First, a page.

Jaws - The Revenge (1987)

Killer sharks of the world unite!
After another marauding monster shows up at Amity and kills the son of Ellen and Martin Brody, the latter now dead of a heart attack (because Roy Scheider turned down the offer to be the one that gets killed at the beginning), Ellen decides that sharks are pursuing a personal vendetta against her family. She travels to the Bahamas to get over the tragedy, and sure enough, a great white turns up.
I remember when this film was announced, and a lot of people thought it was a hoax. But no, they were serious about that immortal tagline: This Time It's Personal...
Even on its own terms it doesn't make much sense, due to the removal of a subplot about voodoo that would have made the premise even wilder, but Michael Caine brings his usual touch of effortless class to the project, and there are a few well-directed suspense sequences, so the film is never less than oddly watchable, despite a bizarre paucity of shark attacks and one of the silliest basic ideas in film history.

(Note: There are two markedly different versions of the film in circulation. The one which plays on British television features the original ending in which the shark charges the boat head-on and is impaled on the broken bowsprit. The scene then abruptly fades, almost before the shark's finished thrashing about, and fades back in to the tag scene of Ellen leaving in Michael Caine's plane. The official story is that preview audiences disliked this ending and so the climax was rejigged in a different version, which is the one issued on video. This time, the shark is impaled as before, but instead of thrashing about, it explodes, for absolutely no reason whatsoever, using grafted on footage from the original Jaws!
There are other differences between the two, however. Version 1 features extensive glimpses of the hydraulic mechanism inside the shark's hollow stomach in the scene where it follows Lance Guest through an old shipwreck; these have been tidied-up and edited out in version two. So clear and lingering are these shots in the first version that it seems like an unfinished work print rather than an accidental blooper.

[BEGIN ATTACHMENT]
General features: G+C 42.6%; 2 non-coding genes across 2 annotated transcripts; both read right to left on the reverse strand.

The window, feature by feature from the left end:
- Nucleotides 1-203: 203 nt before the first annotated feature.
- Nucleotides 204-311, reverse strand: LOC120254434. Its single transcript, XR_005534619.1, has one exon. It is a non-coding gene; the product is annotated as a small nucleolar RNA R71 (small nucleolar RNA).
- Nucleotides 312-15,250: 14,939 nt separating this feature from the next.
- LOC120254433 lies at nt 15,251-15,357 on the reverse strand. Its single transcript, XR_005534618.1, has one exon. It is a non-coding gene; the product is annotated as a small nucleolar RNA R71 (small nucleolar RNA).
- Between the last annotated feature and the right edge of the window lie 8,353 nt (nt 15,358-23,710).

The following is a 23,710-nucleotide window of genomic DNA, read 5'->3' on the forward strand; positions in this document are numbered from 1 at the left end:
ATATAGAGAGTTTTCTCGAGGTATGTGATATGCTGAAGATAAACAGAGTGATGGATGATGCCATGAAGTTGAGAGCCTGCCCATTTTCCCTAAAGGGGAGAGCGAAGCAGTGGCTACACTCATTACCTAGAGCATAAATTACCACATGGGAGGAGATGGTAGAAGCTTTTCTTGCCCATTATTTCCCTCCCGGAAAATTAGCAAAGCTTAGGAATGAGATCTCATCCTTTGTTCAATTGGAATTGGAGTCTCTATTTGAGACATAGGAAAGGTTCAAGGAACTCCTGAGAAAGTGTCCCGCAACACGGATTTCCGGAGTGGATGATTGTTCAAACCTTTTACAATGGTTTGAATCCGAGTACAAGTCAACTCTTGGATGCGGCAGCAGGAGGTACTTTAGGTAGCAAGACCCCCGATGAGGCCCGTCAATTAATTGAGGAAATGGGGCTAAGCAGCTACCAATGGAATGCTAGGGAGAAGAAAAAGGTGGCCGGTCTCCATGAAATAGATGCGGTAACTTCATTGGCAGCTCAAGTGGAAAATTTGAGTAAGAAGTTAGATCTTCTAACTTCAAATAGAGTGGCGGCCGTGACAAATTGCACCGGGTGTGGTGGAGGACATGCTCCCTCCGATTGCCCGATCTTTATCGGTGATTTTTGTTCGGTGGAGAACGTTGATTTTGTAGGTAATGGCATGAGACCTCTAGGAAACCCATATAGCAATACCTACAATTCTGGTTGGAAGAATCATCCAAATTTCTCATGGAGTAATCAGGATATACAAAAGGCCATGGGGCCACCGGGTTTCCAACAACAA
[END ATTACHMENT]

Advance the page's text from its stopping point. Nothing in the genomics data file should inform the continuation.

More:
The other big change is the survival of the character played by Mario Van Peebles. The story is that preview audiences were unhappy with him dying so reshoots were undertaken in which he is seen to survive. My feeling, however, is that this is what was originally shot, then deleted, and then reinstated after the preview. This accounts, I think, for the dramatically suicidal haste with which the original version fades out as the shark dies, denying us all subsequent footage of the characters in the sea after the boat sinks, culminating in Van Peebles' reappearance. Similarly, the dialogue in the tag scene about how his character needs to recuperate seems to me to be deleted from the first version, not added on to the second. What seems to have happened, therefore, is that for the second version the producers restored this missing footage, but also took the opportunity to change the shark's death, not realising that the main problem with the original sequence was the abruptness with which it faded. The exploding finale is unquestionably worse: it is meaningless and ridiculous, and the abrupt breaks in visual and musical continuity, to say nothing of the inserted shots from Jaws, are painfully obvious. I watched a version I compiled myself, using the body of version 2, with the tidied-up effects and fuller ending, but with the original, non-exploding death from version 1 substituted. It works better than either official version, and I am convinced the film would be better received were it made commercially available in this form. It would also earn itself one of these * from Movietone Cameos!)